Is there a role for carbohydrate restriction in the treatment and prevention of cancer? Yes, of Course!

ExtinctionofCancer

The relationship between carbohydrates and cancer has been studied and discussed during the last century. In the wake of a rising prevalence of various cancers during the recent decades, more researchers have paid attention to the said relationship. Rainer J Klement & Ulrike Kammerer at University Hospital of Wurzburg, Germany published a review article, “Is there a role for carbohydrate restriction in the treatment and prevention of cancer?”, in the online journal, Nutrition and Metabolism, on October 26, 2011. [1]

Based on this author’s writings and podcast programs, [2, 3, 4, 5, 6, 7, 8, 9, 10, 11] the short answer to the article’s title by Klement & Kammerer is a sound one, “Yes, of Course!”

Meanwhile, Klement & Kammerer took the time in examining 162 articles listed in their references. They cited numerous mechanisms, in which many factors and enzymes are involved either positively or negatively impacting the initiation, survival, growth or proliferation of cancer cells. They concluded that carbohydrate restriction seemed favorable in both the treatment and prevention of cancer with a very interesting summary: (1) Most, if not all, tumor cells have a high demand of glucose. (2) Hyperglycemia (and hyperinsulinemia?) in metabolic syndrome is a favorable condition for tumor initiation. (3) In the advanced stage of cancer, its victim’s metabolic functions are altered for producing more glucose to help grow and proliferate cancer cells. (Author’s note: The cancer victim is cachetic in the advanced stage of cancer, because his body exhausts the resource of glucose as if he had been on carbohydrate-restricted diet.) (4) Carbohydrate restriction simulates calorie restriction or fasting through ketosis without actual calorie reduction or weight loss for the victim. (5) the possibility of anti-tumor effects of ketone body with ketogenic diet.

A high blood glucose level or hyperglycemia is obviously the culprit, which affects the production, secretion, and perhaps, the quality or molecular structure of insulin from beta cells, likely as a result of mutation. Hyperglycemia is not only inflammatory but also pro-inflammatory, [12] thus, is capable of triggering a cascade of reactions by numerous factors and enzymes, with which is a maze for the laymen to catch up. Even without the knowledge about the maze, studies have implicated hyperglycemia as a result of different conditions increases the risk of cancer. These conditions include, but not limited to, diabetes mellitus, obesity, stress [13], and excess carbohydrate consumption.  Thus, preventing hyperglycemia is the most important key to preventing and treating diseases including cancer.

Contrary to the common practice, the pathological impact of hyperglycemia occurs when a blood glucose level is rising away from a normal range, say between 70 mg% and 100 mg% or 120mg%, at any time point, but not just at fasting and/or at two-hour after meal, as which we have falsely thought [14]. This serious misconception has been reflected in many study results that, while the studies found a strong correlation between abnormal fasting and/or two-hour postprandial blood glucose readings and the prevalence of diseases including cancer, they could not explain why the study participants with normal fasting and/or two-hour postprandial blood glucose readings would still have the risk of diseases.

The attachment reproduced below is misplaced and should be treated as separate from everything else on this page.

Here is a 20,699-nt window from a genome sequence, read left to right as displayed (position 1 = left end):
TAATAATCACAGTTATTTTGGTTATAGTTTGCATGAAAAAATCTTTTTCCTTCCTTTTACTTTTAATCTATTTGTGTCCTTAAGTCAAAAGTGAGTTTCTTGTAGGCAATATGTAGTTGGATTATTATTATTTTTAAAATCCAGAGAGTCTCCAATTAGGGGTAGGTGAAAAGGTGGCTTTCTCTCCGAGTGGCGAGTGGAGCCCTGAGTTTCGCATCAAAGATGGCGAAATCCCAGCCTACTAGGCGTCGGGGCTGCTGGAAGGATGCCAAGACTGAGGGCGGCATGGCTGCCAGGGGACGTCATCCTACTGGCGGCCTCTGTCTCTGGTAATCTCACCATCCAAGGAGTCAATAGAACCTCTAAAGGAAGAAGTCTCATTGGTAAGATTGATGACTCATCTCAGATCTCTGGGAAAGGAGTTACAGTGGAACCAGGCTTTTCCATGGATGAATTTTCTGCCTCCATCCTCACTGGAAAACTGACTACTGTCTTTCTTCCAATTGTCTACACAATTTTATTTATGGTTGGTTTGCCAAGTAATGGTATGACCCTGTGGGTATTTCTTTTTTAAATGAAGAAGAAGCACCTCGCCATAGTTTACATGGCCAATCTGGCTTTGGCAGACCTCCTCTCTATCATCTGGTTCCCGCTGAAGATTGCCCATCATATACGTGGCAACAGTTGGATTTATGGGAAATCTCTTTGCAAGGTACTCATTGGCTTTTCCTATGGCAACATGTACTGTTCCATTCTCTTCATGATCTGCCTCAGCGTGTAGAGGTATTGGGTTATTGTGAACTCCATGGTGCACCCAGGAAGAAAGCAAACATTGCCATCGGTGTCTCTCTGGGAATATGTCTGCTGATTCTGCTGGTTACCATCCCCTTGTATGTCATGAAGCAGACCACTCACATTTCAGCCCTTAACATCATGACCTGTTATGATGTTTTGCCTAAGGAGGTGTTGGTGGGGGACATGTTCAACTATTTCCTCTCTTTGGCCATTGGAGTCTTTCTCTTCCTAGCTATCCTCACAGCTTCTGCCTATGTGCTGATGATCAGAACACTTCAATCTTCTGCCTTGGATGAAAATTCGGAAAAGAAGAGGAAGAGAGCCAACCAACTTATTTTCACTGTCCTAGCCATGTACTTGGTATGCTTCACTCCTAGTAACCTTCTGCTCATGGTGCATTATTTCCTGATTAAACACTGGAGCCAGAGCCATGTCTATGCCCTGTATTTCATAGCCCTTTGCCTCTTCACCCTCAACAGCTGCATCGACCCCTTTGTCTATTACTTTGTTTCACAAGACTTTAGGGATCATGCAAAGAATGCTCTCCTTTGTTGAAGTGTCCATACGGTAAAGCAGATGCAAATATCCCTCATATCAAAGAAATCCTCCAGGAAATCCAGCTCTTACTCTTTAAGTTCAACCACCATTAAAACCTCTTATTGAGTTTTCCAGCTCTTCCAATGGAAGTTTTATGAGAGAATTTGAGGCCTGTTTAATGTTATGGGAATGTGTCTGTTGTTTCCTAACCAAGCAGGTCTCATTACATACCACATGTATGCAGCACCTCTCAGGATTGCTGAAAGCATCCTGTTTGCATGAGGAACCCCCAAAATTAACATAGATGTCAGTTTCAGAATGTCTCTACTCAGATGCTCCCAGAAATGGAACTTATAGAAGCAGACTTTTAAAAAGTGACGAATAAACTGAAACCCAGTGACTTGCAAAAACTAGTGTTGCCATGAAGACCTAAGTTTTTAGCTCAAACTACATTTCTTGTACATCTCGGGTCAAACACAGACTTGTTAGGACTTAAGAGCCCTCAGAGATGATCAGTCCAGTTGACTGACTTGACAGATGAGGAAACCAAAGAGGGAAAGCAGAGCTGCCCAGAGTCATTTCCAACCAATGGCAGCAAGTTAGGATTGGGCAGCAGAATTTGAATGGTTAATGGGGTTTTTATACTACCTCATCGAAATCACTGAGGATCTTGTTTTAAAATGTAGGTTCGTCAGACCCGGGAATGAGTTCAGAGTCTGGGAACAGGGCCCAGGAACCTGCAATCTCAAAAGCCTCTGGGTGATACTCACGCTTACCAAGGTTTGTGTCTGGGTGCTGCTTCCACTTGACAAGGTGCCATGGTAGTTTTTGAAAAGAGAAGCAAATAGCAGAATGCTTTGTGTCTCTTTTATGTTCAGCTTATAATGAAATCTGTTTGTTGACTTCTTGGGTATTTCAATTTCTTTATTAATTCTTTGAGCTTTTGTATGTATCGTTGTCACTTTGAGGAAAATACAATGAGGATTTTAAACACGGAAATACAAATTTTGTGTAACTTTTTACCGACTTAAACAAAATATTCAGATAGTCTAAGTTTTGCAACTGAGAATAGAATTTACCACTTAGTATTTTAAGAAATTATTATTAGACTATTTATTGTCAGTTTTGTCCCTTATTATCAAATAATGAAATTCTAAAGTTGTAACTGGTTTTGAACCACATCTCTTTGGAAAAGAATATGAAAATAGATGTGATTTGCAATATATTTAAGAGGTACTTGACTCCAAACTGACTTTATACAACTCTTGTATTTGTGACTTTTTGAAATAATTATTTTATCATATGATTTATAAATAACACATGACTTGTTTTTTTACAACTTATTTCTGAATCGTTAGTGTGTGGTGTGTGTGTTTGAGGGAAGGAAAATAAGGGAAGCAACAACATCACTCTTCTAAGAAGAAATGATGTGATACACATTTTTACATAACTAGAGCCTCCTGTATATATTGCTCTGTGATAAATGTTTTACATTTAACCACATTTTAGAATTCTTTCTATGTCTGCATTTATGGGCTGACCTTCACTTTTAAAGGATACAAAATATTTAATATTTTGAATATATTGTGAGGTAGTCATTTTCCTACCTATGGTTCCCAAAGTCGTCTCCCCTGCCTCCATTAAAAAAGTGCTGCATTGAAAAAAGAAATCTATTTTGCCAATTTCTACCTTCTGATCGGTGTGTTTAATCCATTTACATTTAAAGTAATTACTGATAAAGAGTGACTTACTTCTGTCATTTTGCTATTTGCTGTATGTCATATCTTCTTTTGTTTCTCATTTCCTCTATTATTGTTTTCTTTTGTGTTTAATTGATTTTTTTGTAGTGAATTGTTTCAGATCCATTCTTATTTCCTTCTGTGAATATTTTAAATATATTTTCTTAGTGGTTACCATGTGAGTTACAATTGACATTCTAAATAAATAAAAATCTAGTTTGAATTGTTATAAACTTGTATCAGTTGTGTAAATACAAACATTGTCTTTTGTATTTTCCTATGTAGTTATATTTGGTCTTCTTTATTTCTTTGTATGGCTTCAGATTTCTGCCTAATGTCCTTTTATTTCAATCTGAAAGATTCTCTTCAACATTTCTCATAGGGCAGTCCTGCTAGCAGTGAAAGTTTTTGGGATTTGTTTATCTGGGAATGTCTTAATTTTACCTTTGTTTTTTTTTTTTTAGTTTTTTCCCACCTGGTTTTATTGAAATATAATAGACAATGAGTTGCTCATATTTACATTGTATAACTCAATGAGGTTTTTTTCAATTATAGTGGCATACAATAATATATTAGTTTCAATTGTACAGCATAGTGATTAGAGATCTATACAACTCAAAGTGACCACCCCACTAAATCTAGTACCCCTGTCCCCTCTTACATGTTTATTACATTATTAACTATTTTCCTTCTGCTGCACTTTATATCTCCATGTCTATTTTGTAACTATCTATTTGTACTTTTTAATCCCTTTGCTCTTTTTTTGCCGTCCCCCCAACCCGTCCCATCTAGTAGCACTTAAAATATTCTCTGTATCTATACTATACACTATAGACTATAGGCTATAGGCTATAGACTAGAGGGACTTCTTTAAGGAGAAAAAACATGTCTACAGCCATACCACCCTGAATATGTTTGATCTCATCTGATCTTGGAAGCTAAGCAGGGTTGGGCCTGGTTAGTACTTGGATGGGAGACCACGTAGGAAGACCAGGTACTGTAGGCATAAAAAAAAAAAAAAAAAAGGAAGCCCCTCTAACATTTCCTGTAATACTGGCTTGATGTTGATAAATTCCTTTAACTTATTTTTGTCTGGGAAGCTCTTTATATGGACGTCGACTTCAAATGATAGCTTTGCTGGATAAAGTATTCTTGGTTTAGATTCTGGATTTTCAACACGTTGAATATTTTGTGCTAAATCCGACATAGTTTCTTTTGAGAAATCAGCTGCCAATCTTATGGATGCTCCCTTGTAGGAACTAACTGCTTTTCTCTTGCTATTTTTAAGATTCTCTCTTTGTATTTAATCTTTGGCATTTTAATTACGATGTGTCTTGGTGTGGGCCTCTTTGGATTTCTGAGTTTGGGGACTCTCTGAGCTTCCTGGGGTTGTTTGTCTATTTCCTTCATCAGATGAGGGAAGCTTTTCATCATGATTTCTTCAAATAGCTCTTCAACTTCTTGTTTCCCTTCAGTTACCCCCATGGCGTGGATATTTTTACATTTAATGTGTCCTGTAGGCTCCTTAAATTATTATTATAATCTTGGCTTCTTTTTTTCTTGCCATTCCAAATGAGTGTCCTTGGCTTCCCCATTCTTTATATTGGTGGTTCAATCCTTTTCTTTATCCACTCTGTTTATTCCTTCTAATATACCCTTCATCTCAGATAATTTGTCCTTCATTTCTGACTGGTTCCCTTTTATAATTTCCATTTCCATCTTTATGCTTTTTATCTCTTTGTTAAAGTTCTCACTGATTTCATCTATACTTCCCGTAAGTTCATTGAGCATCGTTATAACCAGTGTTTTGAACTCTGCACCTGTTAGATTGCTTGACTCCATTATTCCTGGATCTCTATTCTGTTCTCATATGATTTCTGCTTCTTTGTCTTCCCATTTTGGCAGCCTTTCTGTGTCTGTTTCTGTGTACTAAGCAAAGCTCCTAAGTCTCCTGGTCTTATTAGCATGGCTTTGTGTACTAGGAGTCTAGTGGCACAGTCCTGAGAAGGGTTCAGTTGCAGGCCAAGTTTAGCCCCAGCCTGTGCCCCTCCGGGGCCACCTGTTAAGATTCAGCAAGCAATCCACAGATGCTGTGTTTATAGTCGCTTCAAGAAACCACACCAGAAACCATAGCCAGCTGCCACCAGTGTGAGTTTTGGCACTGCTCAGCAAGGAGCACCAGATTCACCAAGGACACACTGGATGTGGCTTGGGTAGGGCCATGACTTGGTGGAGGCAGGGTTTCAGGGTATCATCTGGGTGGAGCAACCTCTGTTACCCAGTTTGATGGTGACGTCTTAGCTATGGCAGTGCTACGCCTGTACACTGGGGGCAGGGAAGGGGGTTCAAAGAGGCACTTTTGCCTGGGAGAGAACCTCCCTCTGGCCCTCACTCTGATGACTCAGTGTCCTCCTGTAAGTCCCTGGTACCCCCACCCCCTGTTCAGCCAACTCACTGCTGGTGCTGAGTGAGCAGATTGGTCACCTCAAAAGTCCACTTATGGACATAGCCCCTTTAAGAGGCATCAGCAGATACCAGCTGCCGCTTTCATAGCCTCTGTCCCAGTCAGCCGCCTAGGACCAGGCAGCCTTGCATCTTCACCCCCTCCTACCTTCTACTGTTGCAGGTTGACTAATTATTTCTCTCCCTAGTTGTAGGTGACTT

Restricting carbohydrates helps maintain a stable blood glucose level within the normal range. A stable blood glucose level is accompanied with a low serum titer of C-reactive protein, which reflects a low level of inflammation and a low risk of development of diseases including tumor initiation. There are few clinical reports on the effectiveness of carbohydrate restriction in helping halt the progress of cancers.

It indeed makes sense to employ carbohydrate restriction in the treatment and prevention of diseases including cancers.

Robert Su, Pharm.B., M.D.

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References:

  1. Klement R & Kammerer U “Is there a role for carbohydrate restriction in the treatment and prevention of cancer?” Nutrition and Metabolism. 2011, 8:75. October 24, 2011.
  2. Su RK “Carbohydrates and Cancer: The Fact.” The BLog. Carbohydrates Can Kill. October 25 1, 2010.
  3. Su RK “Carbohydrates and Cancer: The link.” The BLog. Carbohydrates Can Kill. November 1, 2010.
  4. Su RK “Carbohydrates and Cancer: More link.” The BLog. Carbohydrates Can Kill. November 8, 2010.
  5. Su RK “Carbohydrates and Cancer: The Prospect.” The BLog. Carbohydrates Can Kill. November 15, 2010.
  6. Su RK “Inflammation and Cancer: The Nutshell.” The BLog. Carbohydrates Can Kill. December 6, 2010.
  7. Su RK “Inflammation and Cancer: The Kernel.” The BLog. Carbohydrates Can Kill. December 13, 2010.
  8. Su RK “Extinction of Cancer: The Basics.” The BLog. Carbohydrates Can Kill. December 20, 2010.
  9. Su RK “Extinction of Cancer: Deny The Growth of Cancer!” The BLog. Carbohydrates Can Kill. December 27, 2010.
  10. Su RK “39: Lu Cai, M.D. On Hyperglycemia and Cancer.” The Podcast. Carbohydrates Can Kill. March 9, 2011.
  11. Su RK “Hyperglycemia Induces Cancer.” The BLog. Carbohydrates Can Kill. March 11, 2010.
  12. Su RK “Blame Hyperglycemia, But Not Hyperinsulinemia, For Inflammation.” The BLog. Carbohydrates Can Kill. June 9, 2010.
  13. National Cancer Institute “Psychological Stress and Cancer: Questions and Answers.” FactSheet.
  14. Su RK “A Silent Killer: Hyperglycemia At Anytime But Fasting and 2-hour Postprandial.” The BLog. Carbohydrates Can Kill. August 22, 2011.

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